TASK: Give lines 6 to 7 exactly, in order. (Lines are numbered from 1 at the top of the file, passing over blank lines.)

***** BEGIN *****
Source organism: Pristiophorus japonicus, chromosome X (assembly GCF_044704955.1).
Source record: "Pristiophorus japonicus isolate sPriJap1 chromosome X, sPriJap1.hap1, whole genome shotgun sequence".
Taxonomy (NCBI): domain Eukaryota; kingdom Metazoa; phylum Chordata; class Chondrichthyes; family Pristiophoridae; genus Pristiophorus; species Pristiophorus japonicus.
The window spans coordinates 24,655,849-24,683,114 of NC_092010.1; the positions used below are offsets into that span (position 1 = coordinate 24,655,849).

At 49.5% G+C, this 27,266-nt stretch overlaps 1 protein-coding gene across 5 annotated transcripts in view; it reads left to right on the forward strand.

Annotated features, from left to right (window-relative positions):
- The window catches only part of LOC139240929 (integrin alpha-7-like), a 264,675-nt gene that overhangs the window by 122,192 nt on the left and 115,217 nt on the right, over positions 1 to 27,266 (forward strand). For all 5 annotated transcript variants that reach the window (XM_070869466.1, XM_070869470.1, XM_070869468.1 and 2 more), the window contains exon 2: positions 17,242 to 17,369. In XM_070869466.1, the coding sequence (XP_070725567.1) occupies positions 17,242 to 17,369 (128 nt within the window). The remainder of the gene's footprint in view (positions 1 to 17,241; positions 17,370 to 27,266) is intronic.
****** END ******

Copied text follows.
Annotated features, from left to right (window-relative positions):
- The window catches only part of LOC139240929 (integrin alpha-7-like), a 264,675-nt gene that overhangs the window by 122,192 nt on the left and 115,217 nt on the right, over positions 1 to 27,266 (forward strand). For all 5 annotated transcript variants that reach the window (XM_070869466.1, XM_070869470.1, XM_070869468.1 and 2 more), the window contains exon 2: positions 17,242 to 17,369. In XM_070869466.1, the coding sequence (XP_070725567.1) occupies positions 17,242 to 17,369 (128 nt within the window). The remainder of the gene's footprint in view (positions 1 to 17,241; positions 17,370 to 27,266) is intronic.